The test kits or devices you will need to determine the water quality in your own aquarium are readily available at any good aquarium store. Many of them can be found in ‘multi-kits’ with several different test kits bundled into one package. If cost is an issue, most serious marine aquarium stores will test your water for a minimal charge or often even for free. Just ask around. I have listed the water parameters that are most important to us below. For each, you will see the name of the test, the units by which it is measured and a “Goal” for which we will strive.

In a section called “Testing and Water Parameters” I go into much greater detail about doing these tests and how to correct any result that does not match our goal values.

These are so vital, they are worth repeating. When we see unhealthy or failing marine tanks, chances are excellent that one or more of these measures is seriously out of line.

One thing to remember: our fishes and invertebrates are totally dependent on us keeping their water clean and healthy. The following measures let us know how closely we are to meeting their needs.

[edit] Salinity or Specific Gravity

Natural seawater is about 1.026 times denser (heavier) than pure water. Hence, we say that natural seawater has a specific gravity of approximately 1.026. Specific gravity is usually noted without units. Natural seawater has a salinity of about 35 parts per thousand (ppt). Salinity is usually measured in parts per thousand (ppt).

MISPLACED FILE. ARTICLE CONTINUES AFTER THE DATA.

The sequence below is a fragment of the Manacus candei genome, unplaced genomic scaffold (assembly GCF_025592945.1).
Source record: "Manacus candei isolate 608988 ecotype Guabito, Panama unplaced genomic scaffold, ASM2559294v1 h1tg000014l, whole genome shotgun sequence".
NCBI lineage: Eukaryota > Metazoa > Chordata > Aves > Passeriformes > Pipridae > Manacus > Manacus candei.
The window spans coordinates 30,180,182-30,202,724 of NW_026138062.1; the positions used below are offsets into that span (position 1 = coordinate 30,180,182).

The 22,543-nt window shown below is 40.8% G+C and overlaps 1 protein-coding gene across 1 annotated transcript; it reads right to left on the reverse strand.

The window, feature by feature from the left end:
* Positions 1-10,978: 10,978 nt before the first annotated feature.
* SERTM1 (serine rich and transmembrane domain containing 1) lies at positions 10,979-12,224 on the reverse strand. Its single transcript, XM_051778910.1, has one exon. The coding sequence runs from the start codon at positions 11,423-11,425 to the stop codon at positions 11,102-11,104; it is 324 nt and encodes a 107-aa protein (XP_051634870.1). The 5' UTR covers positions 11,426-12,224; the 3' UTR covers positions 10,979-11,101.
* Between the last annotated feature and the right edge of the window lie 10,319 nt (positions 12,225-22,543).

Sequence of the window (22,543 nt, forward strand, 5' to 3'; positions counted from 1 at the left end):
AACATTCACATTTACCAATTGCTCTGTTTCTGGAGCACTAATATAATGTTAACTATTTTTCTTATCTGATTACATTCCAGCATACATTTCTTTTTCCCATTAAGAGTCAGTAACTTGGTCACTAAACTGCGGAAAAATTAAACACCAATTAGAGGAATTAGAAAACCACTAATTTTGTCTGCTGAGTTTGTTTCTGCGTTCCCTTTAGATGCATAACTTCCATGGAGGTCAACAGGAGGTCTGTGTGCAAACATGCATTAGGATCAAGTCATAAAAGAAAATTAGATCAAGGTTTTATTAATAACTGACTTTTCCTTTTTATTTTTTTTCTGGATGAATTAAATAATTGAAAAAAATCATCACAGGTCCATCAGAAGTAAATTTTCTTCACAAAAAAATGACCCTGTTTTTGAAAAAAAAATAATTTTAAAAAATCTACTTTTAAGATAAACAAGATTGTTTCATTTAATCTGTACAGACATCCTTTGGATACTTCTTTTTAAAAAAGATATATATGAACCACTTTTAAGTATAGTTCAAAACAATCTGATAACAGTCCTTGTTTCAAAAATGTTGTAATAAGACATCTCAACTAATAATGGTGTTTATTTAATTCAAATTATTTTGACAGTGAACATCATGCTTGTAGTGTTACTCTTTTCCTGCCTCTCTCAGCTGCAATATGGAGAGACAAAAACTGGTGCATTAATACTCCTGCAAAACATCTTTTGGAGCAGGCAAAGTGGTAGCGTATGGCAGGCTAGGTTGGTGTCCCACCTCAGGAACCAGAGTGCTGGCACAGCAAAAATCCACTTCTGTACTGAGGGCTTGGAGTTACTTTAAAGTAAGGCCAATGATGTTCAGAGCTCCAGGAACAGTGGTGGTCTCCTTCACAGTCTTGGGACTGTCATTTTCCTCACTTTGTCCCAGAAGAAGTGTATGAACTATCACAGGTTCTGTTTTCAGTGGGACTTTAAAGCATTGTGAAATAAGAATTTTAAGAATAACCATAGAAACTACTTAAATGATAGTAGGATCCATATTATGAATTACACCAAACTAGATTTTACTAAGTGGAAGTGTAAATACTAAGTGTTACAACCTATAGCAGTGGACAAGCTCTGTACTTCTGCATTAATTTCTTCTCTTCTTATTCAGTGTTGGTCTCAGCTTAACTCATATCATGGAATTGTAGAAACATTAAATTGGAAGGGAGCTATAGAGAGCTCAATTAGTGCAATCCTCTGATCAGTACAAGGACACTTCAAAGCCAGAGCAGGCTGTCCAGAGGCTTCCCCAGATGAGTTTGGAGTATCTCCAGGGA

Our goal is a salinity of 35 ppt or a specific gravity of 1.024 - 1.026.

[edit] Temperature

Over the years I have tried many different temperatures for my marine aquariums. I have maintained some as low as 72°F (22°C) and others as high as 84°F (29°C). While different animals from different parts of the world seem to do better at different temperatures, I have found that a temperature of 77°F (25°C) seems to work best for the widest variety of specimens. Temperature is most commonly measured in degrees Fahrenheit or Celsius.

Our target temperature is 77°F (25°C).

[edit] Ammonia

Ammonia is a toxic compound. Even low levels of ammonia will stress or kill your tank inhabitants. The ammonia content of natural seawater is essentially zero. We must maintain a measurable ammonia level of zero in our aquariums. Ammonia is commonly measured in parts per million (ppm).

Our goal is 0 ppm ammonia.

[edit] Nitrite

As with ammonia, the nitrite content of natural seawater is essentially zero. Even low levels of nitrite will stress or kill your fish. A nitrite level of zero in our aquariums is essential. Nitrite is also commonly measured in parts per million (ppm).